While Artificial Intelligence (AI) has been prevalent in industries such as the financial sector, where algorithms and decision trees have long been used in approving or denying loan requests and insurance claims, the manufacturing industry is at the beginning of its AI journey. Manufacturers have started to recognize the benefits of embedding AI into business operations—marrying the latest techniques with existing, widely used automation systems to enhance productivity.
Antony Bourne, President, Industries, IFS, explains manufacturers must construct ethical systems as AI becomes pervasive in the industry. He outlines three major ethical problems facing the industry as manufacturers ramp up their AI investments and embark upon this new technological direction.
Manufacturers are heavily investing in AI. A recent international IFS study polling 600 respondents, 383 of which were major manufacturing decision makers, working with technology including Enterprise Resource Planning (ERP), Enterprise Asset Management (EAM), and Field Service Management (FSM), found more than 90 percent of manufacturers are planning AI investments.
Combined with other technologies such as 5G and the Internet of Things (IoT), AI will allow manufacturers to create new production rhythms and methodologies. Real-time communication between enterprise systems and automated equipment will enable companies to automate more challenging business models than ever before, including configure-to-order or even custom manufacturing.
Despite the productivity, cost-saving and revenue gains associated with AI, the industry is now seeing the first raft of ethical problems come to the fore as it becomes more widespread. Here are the three main ethical considerations companies must weigh-up when making AI investments.
AI will make its strongest contribution towards top-line growth by creating net new product and service offerings that were previously unachievable. For manufacturers executing aftermarket service contracts, the use of chatbots equipped with natural language processing (NLP) capabilities are the obvious choice.
These machines can automate a high percentage of customer interactions, helping manage simpler service needs that do not require specific escalation, thus allowing support staff to focus on more complex issues. Further, tying AI systems into connected devices has the potential to make remote resolutions more efficient and far less labor intensive.
But there will also be significant implications for the bottom line as the number of labor hours required to produce value drops, and this has led to various opinions and predictions on how exactly AI will impact the workforce.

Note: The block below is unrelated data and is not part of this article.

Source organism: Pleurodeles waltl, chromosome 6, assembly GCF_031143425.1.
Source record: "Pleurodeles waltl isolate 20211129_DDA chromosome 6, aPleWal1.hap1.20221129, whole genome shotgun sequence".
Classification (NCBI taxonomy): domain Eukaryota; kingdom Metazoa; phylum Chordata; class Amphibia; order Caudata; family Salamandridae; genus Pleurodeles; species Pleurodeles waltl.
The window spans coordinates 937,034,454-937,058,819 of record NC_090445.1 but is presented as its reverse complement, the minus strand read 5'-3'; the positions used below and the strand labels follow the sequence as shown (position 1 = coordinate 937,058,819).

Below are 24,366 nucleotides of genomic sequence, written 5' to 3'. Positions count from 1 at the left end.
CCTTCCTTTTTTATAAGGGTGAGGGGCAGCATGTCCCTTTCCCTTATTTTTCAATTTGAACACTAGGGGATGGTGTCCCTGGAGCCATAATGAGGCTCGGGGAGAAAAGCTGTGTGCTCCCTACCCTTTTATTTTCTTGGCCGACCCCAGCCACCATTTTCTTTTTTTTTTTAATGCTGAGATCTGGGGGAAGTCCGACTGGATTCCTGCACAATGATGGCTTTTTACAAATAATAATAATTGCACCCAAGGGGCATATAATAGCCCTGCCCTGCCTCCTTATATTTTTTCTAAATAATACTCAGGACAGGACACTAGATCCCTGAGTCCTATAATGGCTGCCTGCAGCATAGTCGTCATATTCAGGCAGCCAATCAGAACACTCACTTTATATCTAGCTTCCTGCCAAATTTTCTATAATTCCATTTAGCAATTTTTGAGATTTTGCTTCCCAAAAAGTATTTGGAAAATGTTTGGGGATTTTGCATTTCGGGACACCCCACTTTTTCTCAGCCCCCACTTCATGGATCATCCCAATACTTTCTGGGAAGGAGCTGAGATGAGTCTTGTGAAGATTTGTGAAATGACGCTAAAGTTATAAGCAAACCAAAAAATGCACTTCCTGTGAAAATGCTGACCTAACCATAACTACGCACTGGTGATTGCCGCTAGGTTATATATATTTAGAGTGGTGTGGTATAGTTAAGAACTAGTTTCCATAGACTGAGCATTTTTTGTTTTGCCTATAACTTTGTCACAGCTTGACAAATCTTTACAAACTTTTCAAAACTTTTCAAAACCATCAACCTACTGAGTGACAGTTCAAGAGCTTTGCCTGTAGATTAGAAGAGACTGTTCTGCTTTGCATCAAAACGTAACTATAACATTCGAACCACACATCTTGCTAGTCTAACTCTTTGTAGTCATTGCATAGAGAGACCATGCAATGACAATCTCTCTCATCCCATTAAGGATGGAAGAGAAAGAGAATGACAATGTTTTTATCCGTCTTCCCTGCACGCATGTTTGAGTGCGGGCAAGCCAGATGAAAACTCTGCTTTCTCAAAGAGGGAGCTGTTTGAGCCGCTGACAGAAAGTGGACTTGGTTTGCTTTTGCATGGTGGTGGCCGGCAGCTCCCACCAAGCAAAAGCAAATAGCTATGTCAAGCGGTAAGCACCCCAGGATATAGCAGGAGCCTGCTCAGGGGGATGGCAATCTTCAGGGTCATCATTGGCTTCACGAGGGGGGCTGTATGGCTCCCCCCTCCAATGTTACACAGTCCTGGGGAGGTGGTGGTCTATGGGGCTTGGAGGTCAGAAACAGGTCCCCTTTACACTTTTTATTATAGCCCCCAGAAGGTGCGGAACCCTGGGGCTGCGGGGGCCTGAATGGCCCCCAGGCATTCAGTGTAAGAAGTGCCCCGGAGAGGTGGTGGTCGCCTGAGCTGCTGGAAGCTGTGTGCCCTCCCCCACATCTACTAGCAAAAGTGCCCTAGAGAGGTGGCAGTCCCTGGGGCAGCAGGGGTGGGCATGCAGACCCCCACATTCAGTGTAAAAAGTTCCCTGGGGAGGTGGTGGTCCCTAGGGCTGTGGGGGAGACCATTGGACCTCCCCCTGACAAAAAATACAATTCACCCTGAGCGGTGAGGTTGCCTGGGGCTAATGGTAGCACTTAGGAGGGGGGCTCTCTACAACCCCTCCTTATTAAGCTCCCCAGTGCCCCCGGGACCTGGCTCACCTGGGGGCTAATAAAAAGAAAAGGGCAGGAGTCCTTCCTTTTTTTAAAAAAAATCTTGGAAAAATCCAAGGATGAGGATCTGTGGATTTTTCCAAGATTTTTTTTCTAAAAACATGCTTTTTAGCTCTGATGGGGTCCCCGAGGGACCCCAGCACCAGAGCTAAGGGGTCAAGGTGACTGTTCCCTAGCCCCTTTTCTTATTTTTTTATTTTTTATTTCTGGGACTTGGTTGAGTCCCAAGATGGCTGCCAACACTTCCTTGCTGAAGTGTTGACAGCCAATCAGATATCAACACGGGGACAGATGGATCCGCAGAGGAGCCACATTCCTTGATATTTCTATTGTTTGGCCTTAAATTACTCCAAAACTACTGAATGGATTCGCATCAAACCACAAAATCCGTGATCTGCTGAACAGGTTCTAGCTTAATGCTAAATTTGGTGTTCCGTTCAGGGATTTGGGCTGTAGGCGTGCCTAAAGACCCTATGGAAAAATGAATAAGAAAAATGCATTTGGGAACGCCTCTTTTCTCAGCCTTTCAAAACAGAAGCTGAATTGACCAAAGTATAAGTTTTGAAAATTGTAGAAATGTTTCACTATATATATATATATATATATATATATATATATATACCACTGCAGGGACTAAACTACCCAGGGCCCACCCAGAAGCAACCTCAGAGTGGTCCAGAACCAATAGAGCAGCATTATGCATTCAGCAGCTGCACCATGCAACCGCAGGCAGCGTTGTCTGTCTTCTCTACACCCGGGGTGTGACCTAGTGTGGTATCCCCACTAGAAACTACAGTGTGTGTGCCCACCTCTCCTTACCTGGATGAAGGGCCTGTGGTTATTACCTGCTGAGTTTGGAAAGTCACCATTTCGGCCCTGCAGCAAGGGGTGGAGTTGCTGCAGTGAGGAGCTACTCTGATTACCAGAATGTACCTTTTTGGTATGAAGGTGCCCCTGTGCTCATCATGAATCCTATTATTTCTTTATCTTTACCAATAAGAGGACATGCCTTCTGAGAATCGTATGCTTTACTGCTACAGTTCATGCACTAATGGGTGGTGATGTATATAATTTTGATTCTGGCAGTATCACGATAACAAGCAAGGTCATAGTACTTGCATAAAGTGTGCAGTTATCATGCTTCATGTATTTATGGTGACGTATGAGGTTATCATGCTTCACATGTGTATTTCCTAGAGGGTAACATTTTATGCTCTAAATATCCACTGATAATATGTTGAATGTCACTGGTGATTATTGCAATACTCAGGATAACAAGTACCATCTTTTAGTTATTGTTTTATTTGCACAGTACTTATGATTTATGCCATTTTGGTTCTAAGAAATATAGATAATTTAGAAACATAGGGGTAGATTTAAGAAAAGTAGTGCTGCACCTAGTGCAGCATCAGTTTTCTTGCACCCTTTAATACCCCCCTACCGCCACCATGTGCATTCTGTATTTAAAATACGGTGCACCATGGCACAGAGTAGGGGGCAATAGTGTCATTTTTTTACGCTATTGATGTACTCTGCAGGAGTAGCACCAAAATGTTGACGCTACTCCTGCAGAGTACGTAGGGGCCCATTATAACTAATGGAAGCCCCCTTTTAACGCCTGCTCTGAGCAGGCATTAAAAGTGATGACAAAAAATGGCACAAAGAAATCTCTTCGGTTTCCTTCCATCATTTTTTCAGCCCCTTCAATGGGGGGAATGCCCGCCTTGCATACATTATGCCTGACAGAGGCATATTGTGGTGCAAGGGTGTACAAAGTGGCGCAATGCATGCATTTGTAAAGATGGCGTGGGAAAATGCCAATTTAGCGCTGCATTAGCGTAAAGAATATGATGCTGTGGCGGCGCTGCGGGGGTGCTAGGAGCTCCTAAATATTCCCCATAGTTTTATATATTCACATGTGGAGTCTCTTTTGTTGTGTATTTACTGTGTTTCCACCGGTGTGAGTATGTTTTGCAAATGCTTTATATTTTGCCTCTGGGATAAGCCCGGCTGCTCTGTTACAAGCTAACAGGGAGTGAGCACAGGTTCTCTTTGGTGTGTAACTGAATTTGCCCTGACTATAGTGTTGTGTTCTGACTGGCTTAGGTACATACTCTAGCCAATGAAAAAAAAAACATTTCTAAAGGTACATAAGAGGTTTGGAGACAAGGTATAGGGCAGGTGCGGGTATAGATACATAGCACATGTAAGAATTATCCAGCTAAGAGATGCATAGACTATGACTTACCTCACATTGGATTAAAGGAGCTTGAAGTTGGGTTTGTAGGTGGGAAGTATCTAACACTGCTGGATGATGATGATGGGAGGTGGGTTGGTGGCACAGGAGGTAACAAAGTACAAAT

According to a 2017 National Council on Compensation Insurance (NCCI) study, since 1990 U.S. manufacturing output increased by over 70 percent while employment fell over 30 percent in the same period. This means that in 2016 the U.S. produced at least 70 percent more goods than in 1990 with only about 70 percent of the workforce, and largely explains why during this time U.S. manufacturing labor productivity grew by a staggering 140 percent.
As the NCCI study points out, automation in manufacturing has reduced production costs, making U.S. manufacturers less expensive and the role more competitive because of the reduced requirement for labor—particularly if new jobs created by AI are short-lived during a transition period. Important questions are now being asked—will we need a shorter work week, new business models or economic systems to deal with this shift?
Optimists suggest AI technology may replace some types of labor, but that efficiency gains will outweigh transition costs. They believe AI will come to market at first as a guide-on-the-side for human workers, helping them make better decisions and enhancing their productivity. In addition, the investment in this technology has the potential to upskill existing employees and increase employment in business functions or industries that are not in direct competition with AI.
Furthermore, recent IFS research points to an encouraging future for a harmonized AI and human workforce in manufacturing. The IFS AI study revealed that respondents saw AI as a route to create, rather than cull, jobs. Around 45 percent of respondents stated they expect AI to increase headcount, while 24 percent believe it won’t impact workforce figures.
It is easy for organizations to say they are digitally transforming. They have bought into the buzzwords, read the research, consulted the analysts, and seen the figures about the potential cost savings and revenue growth.